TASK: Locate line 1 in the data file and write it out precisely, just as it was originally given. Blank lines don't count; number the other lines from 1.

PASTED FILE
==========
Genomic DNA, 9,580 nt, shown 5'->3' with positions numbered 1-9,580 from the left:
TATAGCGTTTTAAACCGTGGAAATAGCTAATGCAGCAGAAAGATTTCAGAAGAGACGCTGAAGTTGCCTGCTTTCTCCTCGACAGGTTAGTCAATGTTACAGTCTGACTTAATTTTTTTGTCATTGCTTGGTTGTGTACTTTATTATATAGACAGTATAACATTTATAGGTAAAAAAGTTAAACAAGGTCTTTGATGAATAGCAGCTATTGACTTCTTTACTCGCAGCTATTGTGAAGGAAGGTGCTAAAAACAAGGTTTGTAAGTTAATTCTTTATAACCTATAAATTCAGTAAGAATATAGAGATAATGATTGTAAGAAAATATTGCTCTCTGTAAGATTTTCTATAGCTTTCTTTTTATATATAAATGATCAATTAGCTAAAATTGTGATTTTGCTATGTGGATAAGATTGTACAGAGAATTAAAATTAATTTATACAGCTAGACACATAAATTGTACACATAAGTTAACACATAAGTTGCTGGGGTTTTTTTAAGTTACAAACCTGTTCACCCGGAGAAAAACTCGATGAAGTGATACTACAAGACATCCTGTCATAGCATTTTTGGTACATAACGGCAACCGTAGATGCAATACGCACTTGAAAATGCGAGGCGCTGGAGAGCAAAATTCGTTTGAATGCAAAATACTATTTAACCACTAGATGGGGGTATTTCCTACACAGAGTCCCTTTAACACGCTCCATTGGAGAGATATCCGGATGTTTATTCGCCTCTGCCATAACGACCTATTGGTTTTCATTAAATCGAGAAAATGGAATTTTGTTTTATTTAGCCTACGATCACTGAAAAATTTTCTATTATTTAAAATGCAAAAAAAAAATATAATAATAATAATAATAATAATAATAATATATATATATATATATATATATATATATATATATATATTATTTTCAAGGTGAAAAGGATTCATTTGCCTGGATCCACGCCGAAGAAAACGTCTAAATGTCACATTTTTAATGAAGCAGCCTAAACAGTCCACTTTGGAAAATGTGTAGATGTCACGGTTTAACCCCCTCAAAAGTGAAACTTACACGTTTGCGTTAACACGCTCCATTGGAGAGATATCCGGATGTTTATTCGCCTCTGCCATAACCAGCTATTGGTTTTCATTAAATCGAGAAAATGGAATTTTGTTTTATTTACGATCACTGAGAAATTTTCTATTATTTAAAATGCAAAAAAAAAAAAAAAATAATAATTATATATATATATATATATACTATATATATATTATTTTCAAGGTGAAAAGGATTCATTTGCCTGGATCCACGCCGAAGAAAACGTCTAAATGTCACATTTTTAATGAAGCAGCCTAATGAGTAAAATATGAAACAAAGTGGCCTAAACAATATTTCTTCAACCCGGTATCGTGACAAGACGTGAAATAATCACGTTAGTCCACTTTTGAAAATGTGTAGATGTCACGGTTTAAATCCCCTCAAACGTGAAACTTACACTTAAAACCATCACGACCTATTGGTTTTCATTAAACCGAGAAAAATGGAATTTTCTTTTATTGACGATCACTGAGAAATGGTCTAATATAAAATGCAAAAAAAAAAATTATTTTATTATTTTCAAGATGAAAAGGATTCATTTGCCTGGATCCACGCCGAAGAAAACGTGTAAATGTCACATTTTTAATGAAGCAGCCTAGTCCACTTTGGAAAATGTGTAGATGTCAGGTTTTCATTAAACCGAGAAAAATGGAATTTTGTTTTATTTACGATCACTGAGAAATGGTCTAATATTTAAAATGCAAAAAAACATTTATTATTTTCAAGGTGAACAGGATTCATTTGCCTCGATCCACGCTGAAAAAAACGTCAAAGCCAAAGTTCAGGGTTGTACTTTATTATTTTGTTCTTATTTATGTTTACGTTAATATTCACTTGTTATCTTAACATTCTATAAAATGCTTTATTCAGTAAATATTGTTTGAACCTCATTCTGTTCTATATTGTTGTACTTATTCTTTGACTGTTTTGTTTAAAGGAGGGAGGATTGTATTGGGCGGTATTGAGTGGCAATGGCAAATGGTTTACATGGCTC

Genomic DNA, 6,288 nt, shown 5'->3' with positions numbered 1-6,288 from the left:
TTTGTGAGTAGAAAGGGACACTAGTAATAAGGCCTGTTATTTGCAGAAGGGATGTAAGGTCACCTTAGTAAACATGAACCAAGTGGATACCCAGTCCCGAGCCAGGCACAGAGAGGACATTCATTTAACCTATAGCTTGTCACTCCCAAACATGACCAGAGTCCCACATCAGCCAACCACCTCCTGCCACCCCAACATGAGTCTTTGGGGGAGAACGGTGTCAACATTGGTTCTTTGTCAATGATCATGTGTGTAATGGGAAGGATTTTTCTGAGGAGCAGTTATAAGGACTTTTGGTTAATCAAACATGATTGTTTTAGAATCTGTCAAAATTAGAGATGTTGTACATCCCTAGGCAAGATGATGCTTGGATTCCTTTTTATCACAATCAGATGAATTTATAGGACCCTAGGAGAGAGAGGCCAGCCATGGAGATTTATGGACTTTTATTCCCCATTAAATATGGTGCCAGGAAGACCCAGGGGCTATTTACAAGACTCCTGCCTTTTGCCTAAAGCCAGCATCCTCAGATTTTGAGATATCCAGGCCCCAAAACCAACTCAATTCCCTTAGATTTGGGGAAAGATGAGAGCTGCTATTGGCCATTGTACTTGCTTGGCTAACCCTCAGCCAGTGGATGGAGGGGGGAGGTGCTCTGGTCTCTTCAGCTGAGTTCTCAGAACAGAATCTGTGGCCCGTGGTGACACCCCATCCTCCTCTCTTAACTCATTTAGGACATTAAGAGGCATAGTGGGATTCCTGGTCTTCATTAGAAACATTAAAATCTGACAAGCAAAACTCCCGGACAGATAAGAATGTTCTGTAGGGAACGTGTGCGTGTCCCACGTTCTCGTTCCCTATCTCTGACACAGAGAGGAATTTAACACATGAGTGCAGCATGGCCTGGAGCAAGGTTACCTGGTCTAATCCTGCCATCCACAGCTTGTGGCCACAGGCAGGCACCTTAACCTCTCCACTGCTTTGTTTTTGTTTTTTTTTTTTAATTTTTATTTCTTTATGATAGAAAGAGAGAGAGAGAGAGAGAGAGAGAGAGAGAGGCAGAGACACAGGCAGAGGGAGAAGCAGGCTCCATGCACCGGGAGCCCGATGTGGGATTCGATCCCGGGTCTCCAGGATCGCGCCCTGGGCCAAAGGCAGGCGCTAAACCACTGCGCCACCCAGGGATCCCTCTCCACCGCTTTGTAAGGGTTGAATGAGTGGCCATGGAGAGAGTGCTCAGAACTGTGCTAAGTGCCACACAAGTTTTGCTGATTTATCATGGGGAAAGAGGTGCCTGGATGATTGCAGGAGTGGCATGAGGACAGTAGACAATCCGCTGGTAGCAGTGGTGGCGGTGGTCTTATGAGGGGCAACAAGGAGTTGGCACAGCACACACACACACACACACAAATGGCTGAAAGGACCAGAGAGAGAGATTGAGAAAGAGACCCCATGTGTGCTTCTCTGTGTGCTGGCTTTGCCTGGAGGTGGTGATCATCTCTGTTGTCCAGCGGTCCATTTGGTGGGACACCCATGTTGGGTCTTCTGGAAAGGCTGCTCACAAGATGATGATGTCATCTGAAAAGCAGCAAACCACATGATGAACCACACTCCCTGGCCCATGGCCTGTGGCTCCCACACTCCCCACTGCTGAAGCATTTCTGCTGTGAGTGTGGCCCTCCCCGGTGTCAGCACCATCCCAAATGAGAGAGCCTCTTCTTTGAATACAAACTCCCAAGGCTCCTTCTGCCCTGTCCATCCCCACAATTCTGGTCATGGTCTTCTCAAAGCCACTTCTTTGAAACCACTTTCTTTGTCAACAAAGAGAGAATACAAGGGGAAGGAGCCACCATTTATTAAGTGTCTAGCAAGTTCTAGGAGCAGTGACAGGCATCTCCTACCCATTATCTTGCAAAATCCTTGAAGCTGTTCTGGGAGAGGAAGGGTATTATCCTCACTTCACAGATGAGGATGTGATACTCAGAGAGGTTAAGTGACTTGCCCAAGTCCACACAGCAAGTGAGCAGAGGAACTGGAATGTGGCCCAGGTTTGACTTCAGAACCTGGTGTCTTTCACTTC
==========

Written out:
Genomic DNA, 9,580 nt, shown 5'->3' with positions numbered 1-9,580 from the left: